A recent poll conducted by ORB International put British support for withdrawing from European Union membership at 52%. This figure fluctuates from month to month, with June-September showing a consistent lead for staying in and current support for remaining in the EU at 48%. With such a close race to the finish and a referendum on membership around the corner in 2017, it seems remarkable that the continental press is paying so little attention to what’s going on. The political ramifications of ‘Brexit’ – aka British exit – could be more far reaching than even the migration crisis in terms of its impact on Europe’s future. Read the rest of this entry »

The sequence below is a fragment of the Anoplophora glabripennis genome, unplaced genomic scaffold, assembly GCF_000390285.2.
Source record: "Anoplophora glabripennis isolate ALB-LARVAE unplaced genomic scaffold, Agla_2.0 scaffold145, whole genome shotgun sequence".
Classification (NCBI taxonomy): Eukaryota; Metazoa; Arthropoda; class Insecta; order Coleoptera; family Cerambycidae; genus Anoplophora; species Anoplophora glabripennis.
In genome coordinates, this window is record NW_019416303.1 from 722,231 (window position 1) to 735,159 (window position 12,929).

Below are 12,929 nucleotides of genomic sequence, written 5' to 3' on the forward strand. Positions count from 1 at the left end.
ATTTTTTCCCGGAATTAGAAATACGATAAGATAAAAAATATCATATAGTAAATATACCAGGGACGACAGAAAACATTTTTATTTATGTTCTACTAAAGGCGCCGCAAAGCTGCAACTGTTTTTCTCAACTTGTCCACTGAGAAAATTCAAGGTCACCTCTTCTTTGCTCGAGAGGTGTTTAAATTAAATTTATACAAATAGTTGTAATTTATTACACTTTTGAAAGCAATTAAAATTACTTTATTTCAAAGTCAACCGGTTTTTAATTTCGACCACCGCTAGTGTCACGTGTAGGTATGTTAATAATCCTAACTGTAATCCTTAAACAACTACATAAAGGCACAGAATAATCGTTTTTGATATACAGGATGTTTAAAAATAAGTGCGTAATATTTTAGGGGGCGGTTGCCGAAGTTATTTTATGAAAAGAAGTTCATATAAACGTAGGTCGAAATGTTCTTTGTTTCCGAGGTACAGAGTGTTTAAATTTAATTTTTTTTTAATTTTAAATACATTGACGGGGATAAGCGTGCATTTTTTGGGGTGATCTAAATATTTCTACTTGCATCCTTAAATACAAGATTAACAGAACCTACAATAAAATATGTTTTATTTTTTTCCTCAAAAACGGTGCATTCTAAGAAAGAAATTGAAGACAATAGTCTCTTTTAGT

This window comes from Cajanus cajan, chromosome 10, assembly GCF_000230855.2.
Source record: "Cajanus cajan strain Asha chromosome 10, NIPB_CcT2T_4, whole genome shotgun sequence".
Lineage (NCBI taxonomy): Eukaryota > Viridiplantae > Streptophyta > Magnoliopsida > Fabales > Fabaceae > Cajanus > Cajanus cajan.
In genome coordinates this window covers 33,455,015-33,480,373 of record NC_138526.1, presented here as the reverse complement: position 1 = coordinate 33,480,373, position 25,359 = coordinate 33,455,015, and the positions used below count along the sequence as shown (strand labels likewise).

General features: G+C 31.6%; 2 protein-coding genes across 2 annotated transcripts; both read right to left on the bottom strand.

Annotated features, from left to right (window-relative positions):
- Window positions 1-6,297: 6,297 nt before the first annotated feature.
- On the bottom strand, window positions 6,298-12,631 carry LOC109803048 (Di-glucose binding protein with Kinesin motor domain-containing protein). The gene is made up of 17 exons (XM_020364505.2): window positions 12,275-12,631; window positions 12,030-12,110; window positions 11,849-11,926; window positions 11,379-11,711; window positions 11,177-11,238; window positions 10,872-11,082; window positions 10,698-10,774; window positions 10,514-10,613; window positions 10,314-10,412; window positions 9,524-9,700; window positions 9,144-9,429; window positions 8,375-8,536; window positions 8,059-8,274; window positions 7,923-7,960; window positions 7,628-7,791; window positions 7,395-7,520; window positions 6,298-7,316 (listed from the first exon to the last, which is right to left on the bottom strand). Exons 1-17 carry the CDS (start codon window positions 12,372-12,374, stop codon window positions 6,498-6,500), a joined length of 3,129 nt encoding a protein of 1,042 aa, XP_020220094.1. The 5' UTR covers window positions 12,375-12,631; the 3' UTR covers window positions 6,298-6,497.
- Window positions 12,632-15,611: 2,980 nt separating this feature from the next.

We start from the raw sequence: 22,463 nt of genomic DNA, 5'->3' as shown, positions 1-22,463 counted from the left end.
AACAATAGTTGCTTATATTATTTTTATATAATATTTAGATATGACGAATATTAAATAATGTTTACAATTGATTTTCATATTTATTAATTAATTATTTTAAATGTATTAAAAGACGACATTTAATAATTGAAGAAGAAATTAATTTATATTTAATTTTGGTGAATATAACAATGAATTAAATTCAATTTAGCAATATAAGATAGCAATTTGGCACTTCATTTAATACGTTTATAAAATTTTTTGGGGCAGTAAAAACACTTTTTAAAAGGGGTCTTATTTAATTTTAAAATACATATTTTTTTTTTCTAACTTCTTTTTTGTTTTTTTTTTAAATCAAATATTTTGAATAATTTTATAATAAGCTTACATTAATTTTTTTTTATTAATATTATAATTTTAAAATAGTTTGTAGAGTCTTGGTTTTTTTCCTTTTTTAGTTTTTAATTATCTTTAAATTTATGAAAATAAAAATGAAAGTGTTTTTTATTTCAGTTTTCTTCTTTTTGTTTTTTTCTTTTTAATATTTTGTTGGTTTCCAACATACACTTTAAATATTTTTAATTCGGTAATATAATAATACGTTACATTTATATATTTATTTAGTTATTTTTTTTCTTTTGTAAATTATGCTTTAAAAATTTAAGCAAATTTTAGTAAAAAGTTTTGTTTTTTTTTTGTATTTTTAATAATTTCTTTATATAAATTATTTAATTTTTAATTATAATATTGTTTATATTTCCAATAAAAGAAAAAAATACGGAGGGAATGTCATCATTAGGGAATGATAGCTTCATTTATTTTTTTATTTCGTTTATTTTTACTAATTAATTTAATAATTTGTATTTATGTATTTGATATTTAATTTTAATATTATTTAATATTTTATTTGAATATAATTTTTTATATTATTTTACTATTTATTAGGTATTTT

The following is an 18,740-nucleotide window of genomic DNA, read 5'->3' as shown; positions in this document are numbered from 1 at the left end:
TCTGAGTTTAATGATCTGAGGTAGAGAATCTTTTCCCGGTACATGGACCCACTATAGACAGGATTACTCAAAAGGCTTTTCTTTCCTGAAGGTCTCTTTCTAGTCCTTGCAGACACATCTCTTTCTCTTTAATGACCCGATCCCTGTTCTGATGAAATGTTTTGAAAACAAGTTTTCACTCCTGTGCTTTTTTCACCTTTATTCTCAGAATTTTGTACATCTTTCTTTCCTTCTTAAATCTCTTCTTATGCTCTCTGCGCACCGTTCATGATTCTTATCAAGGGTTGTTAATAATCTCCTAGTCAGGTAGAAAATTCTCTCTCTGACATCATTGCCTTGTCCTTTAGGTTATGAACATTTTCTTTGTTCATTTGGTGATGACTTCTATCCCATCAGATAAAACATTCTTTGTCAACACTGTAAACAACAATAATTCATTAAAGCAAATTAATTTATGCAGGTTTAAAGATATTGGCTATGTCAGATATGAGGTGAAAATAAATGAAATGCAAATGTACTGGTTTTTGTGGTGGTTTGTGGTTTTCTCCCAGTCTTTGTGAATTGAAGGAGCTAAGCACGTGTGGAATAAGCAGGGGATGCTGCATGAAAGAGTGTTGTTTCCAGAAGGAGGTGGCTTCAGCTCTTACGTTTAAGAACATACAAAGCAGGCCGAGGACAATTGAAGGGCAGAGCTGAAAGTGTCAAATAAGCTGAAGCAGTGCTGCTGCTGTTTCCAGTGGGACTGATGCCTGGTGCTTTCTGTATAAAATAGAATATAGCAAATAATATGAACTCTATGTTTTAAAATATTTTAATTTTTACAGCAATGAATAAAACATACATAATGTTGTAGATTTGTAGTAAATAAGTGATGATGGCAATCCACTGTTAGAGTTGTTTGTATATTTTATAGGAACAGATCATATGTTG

The UN High Commissioner for Human Rights, Zeid Ra’ad Al Husein, recently criticised a columnist in a British tabloid for ‘inciting racial hatred’ and referring to migrants attempting the Mediterranean crossing as ‘cockroaches.’  The tabloid in question has the widest readership of any paper in Britain. The High Commissioner went on to compare the xenophobia in elements of the British press as akin to that found in propaganda produced by Rwandan media outlets prior to the genocide in the 1990’s. Self-evidently such sentiment has no place in any society that professes to be civilised, however the increasing confidence and impunity with which those not simply on the fringes of the political spectrum, but the mainstream as well, attack migrants is a worrying development for all in Europe. Our history as a continent is an illustration of where divisive, anti-migrant and nationalist rhetoric can lead. The modern migrant crisis, with 1 in every 122 people displaced due to war, environmental pressures and state oppression, is a situation unprecedented in the years since the formation of the European Union.  This article will consider the potential havoc the invocation of resurgent nationalist identities across the continent, partially in response to this crisis, could cause to one of the biggest political projects in the modern world: the European Union.